For the longest time you could only have Pride and Prejudice OR zombies, but the release of the trailer for the film adaptation of Pride and Prejudice and Zombies reminded me that now I can have both! The problem is that most combos are great because of the shared responsibility towards the success. Take a PB&J sandwich. The peanut butter sandwich was doing just fine for almost a whole century, but then one day someone came along and thought to add jelly, and it was awesome. Ok, so I don’t know how that combination actually came to be historically… But I’m trying to make a point. Added point: see how easy it is to make things up Seth Grahame-Smith!?
The problem with Grahame-Smith’s jelly is that he was way too stingy with doling it out when looking at how he could change Jane Austen’s peanut butter sandwich. That PB was just so delicious on its own, so at some point Grahame-Smith must have gone with the theory that good things should not be messed with. And so he didn’t. Instead of giving us Pride and Prejudice and Zombies, he gave us Pride and Prejudice with a itty bitty drip of zombie. And then he scraped off some of that zombie with a knife.
I may be too hungry to write this review…
Let’s trash the sandwich metaphor: to put it simply there really is no reason for the existence of Pride and Prejudice and Zombies other than to trick the world into giving someone else money for a book that has already proven to be a great success. Sure, with Grahame-Smith’s turn at the reins there may be an overturned carriage swarming with zombies on the way to Netherfield, but then a sentence later it has been dealt with and everything is back to the way Jane Austen would want Elizabeth’s story to be presented. Kitty and Lydia are being silly girls inspired by the vain worries of their mother, Jane is subtly falling in love with Mr. Bingley, and Mr. Darcy is unsociable Mr. Darcy (who now beats women). Where are my zombies!?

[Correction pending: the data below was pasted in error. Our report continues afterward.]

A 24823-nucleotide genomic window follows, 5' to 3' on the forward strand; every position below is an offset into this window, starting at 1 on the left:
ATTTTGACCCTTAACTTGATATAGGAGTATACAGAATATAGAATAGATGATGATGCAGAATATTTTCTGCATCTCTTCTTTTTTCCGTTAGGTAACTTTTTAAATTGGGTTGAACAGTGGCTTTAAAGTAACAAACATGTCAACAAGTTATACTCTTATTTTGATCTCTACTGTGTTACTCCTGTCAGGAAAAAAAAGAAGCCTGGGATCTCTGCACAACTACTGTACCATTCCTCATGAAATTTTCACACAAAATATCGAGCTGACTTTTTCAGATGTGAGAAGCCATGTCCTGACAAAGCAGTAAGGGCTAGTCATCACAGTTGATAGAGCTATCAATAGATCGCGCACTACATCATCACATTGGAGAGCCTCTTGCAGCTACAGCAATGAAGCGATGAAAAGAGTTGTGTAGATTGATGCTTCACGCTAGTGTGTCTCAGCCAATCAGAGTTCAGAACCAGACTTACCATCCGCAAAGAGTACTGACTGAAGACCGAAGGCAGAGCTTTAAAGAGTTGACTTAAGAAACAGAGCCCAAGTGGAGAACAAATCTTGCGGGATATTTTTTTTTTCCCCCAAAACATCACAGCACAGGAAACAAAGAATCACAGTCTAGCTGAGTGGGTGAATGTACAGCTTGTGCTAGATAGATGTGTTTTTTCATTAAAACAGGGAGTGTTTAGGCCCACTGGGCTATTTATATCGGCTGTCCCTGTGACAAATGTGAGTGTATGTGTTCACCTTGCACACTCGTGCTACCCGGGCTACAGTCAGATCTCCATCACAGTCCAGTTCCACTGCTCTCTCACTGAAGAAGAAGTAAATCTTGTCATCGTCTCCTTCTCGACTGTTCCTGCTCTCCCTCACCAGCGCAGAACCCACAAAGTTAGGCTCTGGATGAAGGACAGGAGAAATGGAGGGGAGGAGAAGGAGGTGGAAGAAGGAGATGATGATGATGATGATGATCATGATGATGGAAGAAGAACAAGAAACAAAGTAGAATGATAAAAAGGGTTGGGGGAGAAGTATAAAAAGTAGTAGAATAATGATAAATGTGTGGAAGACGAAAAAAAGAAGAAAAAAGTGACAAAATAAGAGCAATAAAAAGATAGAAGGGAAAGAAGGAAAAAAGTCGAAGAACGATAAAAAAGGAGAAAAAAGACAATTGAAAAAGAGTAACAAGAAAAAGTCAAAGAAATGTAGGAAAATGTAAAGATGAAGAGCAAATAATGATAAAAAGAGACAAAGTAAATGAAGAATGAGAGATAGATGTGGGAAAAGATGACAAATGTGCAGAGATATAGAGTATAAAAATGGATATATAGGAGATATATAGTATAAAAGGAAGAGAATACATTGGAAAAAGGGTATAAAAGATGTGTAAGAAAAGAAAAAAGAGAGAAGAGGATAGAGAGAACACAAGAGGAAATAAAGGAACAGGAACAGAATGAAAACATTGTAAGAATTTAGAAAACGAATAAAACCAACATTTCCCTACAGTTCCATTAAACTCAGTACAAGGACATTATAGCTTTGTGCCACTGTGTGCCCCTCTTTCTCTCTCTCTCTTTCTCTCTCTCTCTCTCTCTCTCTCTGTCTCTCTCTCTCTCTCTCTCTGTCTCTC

I have nothing against reading Pride and Prejudice again, but my disappointment here stems from the promise not kept by the change in title. I still can’t believe the same person who wrote Abraham Lincoln Vampire Hunter wrote this novel as well. I wasn’t blown away by that novel either, but I could definitely appreciate what Grahame-Smith did there by taking a well known story (this time a true one celebrated in history), and then going crazy with it by adding a completely new side to the story that played on the juxtaposition of these two vastly different worlds and genres. He stayed as faithful to Lincoln’s life as he had to be to make the story seem like a hidden side to a well known man, but with Pride and Prejudice and zombies Grahame-Smith was shackled by the words that came before him. So litter in a sentence about zombies here, a ball joke there, and viola, Pride and Prejudice and Zombies. But really just Pride and Prejudice with some childish notes written in the margins.
Fingers crossed the movie takes more liberties with the source material than Grahame-Smith did.